Access and Adoption – This area describes the main requirements to access the Physical Internet through a logistics network part of it. It also includes different steps and the mind shift required to adopt Physical Internet concepts.

Governance – Governance includes the developments needed to evolve the Logistics Nodes, logistics networks and the System of Logistics Networks into the Physical Internet, i.e. the rules defined by the stakeholders forming or using them as well as the trust building processes and mechanisms.

The roadmap includes recommendations to different types of Stakeholders and calls for the required collaboration to build it.

In the full version of the roadmap, more details are provided along with many examples and current implementations and projects working on it. If you are interested in receiving a copy of the full report, please contact Fernando Liesa, Secretary General, ALICE at

Additionally, SENSE project has developed The Physical Internet knowledge platform which is the reference knowledge base for the Physical Internet development gathering experts, projects, companies and relevant documents, videos, papers and events.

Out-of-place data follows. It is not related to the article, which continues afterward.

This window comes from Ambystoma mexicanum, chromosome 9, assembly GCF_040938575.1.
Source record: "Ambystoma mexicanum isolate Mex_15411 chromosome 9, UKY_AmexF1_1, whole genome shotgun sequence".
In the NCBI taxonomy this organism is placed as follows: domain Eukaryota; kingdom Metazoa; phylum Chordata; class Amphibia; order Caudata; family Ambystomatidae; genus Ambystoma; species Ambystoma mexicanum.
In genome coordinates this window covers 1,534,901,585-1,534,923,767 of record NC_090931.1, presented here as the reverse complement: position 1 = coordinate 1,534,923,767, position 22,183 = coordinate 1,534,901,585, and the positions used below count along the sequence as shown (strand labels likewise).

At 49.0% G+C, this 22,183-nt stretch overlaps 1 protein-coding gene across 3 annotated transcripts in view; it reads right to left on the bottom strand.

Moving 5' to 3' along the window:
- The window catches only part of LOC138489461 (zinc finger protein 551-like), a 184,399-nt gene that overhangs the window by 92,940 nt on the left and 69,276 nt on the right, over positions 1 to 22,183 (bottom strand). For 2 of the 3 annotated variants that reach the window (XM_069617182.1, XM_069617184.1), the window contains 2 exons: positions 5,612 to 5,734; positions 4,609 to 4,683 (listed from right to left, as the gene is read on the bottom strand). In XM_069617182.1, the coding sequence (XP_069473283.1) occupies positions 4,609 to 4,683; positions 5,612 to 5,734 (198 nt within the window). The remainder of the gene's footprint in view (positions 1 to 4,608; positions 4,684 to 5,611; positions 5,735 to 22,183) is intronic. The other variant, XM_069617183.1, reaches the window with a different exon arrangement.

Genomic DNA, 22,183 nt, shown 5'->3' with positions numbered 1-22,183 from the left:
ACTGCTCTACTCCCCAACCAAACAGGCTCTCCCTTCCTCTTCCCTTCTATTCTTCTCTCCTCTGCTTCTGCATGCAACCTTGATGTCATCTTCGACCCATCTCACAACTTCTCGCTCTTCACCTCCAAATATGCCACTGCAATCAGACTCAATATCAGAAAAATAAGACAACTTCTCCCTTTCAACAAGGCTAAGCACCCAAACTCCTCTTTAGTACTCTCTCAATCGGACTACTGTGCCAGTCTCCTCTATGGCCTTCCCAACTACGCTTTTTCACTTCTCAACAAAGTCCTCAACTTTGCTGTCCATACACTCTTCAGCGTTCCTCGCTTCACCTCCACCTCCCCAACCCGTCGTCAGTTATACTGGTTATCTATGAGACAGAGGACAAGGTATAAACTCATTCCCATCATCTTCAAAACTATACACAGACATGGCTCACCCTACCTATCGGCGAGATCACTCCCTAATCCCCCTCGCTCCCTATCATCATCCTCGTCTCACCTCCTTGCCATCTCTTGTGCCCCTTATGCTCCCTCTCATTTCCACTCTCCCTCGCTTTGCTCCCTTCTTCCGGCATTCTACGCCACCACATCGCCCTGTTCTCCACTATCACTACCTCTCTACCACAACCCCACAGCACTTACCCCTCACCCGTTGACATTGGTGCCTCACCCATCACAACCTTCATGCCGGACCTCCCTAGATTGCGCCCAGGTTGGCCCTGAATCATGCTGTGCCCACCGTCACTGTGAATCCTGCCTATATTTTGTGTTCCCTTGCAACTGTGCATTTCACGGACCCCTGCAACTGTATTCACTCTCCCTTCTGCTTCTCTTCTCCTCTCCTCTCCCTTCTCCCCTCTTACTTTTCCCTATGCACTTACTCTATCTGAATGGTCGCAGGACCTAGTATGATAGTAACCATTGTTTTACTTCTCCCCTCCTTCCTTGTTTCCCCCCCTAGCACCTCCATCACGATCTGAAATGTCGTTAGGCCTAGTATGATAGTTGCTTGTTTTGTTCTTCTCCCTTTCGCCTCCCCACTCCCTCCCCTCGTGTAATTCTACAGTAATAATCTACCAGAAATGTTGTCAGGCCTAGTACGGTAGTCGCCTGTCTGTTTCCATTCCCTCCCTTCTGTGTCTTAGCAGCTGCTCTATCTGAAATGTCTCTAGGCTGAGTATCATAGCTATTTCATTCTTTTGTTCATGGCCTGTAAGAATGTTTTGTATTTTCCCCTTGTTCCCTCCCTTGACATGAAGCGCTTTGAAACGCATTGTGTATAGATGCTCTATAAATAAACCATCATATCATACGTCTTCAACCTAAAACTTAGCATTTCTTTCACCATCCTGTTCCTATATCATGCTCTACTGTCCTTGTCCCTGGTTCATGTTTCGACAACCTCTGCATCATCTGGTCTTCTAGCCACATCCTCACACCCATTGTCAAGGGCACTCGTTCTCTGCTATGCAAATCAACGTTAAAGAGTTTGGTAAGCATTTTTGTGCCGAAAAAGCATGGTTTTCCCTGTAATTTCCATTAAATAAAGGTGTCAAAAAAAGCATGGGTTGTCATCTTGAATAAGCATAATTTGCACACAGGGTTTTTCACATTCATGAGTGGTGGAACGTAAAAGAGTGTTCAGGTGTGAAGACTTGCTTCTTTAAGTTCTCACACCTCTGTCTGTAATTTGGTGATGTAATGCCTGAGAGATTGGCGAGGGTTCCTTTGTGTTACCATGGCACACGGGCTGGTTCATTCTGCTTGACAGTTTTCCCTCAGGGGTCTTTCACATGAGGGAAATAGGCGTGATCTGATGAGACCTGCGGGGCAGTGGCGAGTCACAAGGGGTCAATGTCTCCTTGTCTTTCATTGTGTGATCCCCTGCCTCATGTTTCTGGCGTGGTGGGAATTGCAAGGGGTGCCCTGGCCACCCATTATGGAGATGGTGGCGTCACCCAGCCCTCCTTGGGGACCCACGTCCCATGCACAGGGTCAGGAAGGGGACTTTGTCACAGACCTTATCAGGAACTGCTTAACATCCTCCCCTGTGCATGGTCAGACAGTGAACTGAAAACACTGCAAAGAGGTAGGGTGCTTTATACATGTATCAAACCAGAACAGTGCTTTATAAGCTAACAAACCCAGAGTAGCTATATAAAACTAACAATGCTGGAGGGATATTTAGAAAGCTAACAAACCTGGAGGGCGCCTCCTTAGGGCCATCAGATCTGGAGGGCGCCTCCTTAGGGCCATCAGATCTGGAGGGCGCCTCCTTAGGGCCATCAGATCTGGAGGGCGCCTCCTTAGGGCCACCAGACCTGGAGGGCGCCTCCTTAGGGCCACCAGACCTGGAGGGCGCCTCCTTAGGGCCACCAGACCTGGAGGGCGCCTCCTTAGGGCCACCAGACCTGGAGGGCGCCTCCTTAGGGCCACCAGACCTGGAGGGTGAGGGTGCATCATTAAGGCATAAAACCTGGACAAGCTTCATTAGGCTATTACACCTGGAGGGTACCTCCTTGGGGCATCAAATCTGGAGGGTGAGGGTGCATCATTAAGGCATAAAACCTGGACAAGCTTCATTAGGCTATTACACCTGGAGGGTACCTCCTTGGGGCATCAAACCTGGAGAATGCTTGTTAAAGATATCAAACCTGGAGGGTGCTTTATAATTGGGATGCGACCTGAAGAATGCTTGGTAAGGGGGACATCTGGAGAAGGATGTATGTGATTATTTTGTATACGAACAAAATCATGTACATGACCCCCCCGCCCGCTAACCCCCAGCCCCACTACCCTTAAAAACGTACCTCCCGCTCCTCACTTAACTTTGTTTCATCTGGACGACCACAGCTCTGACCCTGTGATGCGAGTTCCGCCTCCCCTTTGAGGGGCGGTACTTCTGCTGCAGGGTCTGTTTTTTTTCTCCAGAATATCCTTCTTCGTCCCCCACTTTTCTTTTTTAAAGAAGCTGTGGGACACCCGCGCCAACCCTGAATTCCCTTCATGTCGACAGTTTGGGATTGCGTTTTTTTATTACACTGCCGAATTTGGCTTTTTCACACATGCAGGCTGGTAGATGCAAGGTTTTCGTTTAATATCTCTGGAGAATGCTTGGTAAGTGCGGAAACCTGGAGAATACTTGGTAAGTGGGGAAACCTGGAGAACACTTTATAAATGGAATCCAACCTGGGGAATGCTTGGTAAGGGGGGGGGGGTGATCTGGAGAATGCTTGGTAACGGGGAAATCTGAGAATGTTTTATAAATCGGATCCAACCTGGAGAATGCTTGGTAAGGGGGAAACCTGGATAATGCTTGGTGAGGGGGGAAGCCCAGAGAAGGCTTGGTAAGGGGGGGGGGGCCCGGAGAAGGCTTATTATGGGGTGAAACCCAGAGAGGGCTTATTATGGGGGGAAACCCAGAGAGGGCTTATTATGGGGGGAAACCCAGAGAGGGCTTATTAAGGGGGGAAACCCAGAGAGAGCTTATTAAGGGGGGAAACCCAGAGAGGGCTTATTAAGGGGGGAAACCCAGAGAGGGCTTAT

[1] A Physical Internet builder is a company, a government, a R&D or a civil society organization supporting ALICE Physical Internet roadmap implementation through particular actions, projects, programmes, solutions or other initiatives. ALICE will connect Physical Internet builders with other builders and ALICE network to support and speed up.

[2] For more information, visit the Physical Internet video in the city context and the developments of the joint POLIS & ALICE strategic dialogue group

Activities performed with the support of SENSE project“Accelerating the Path Towards the Physical Internet”. The SENSE project has received funding from the European Union´s Horizon 2020 research and innovation Programme under grant agreement No. 769967.